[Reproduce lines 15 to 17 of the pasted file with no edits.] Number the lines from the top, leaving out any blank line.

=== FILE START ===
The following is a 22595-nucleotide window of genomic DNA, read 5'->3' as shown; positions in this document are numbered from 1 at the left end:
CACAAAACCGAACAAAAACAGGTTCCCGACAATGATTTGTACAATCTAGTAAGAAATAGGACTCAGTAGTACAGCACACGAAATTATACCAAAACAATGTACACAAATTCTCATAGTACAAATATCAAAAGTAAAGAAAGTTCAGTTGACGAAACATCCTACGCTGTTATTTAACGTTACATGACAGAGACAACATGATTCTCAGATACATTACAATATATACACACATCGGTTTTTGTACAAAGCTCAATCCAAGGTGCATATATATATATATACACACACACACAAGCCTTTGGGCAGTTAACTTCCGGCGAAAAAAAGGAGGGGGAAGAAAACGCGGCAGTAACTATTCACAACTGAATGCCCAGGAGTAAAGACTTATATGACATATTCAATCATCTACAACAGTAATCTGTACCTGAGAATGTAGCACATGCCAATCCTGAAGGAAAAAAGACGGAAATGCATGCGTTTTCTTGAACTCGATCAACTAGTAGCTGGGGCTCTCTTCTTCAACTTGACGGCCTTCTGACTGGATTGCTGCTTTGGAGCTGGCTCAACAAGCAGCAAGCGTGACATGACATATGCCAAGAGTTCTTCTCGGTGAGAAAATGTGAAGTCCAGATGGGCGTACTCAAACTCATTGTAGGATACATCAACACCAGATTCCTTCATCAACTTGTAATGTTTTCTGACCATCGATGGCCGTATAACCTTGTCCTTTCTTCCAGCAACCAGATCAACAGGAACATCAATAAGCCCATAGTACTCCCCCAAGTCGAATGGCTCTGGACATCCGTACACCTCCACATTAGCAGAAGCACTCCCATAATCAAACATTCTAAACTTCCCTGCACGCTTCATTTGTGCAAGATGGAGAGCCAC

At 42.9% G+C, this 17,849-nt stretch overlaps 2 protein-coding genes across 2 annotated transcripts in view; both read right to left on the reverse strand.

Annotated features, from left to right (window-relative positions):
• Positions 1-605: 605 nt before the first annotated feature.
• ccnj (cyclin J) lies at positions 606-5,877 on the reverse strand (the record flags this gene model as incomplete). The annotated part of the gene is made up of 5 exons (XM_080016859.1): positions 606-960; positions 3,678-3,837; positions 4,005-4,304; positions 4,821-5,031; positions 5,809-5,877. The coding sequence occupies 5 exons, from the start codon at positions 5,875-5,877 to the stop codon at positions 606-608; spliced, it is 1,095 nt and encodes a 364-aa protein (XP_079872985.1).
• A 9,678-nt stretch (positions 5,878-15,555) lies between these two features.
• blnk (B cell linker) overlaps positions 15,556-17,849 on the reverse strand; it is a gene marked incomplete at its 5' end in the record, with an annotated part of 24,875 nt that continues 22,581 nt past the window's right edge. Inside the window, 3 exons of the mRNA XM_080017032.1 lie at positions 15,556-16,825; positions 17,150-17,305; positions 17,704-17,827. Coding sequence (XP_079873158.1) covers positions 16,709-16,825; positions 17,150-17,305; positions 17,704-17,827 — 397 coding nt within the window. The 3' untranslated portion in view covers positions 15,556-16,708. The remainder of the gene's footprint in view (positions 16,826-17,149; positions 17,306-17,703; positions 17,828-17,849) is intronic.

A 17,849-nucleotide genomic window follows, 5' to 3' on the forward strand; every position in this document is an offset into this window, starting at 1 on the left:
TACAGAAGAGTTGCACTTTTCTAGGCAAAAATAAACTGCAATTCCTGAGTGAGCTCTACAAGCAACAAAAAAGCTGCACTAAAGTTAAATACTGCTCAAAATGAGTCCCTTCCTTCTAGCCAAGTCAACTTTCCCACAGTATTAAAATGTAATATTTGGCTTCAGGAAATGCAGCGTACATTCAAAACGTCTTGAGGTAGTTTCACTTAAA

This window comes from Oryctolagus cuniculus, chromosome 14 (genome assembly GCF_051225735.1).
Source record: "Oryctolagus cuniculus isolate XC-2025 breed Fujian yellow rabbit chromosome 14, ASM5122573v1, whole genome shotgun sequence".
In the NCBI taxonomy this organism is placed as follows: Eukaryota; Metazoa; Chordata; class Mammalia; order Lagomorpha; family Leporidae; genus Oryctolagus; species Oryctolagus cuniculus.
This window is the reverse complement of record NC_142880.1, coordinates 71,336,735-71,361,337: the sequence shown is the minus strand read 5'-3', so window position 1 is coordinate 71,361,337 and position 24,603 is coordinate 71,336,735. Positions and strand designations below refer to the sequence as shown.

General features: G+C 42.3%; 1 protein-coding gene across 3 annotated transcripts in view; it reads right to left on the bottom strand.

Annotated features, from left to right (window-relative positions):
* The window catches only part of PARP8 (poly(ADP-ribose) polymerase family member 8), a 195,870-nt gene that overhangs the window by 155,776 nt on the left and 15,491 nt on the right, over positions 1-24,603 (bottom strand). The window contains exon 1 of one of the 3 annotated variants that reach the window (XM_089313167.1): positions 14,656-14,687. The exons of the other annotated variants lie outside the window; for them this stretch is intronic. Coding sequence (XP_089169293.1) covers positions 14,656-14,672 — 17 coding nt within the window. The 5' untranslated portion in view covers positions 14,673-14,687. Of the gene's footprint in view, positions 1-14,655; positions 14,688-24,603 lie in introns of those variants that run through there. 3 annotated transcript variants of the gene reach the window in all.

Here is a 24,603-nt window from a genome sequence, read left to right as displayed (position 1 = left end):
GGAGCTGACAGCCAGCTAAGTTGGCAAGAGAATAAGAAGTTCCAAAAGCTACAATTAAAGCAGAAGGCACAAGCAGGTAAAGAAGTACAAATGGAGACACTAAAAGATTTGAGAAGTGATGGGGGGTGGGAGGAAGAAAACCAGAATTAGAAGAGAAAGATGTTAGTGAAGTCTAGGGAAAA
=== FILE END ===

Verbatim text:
General features: G+C 42.3%; 1 protein-coding gene across 3 annotated transcripts in view; it reads right to left on the bottom strand.

Annotated features, from left to right (window-relative positions):
* The window catches only part of PARP8 (poly(ADP-ribose) polymerase family member 8), a 195,870-nt gene that overhangs the window by 155,776 nt on the left and 15,491 nt on the right, over positions 1-24,603 (bottom strand). The window contains exon 1 of one of the 3 annotated variants that reach the window (XM_089313167.1): positions 14,656-14,687. The exons of the other annotated variants lie outside the window; for them this stretch is intronic. Coding sequence (XP_089169293.1) covers positions 14,656-14,672 — 17 coding nt within the window. The 5' untranslated portion in view covers positions 14,673-14,687. Of the gene's footprint in view, positions 1-14,655; positions 14,688-24,603 lie in introns of those variants that run through there. 3 annotated transcript variants of the gene reach the window in all.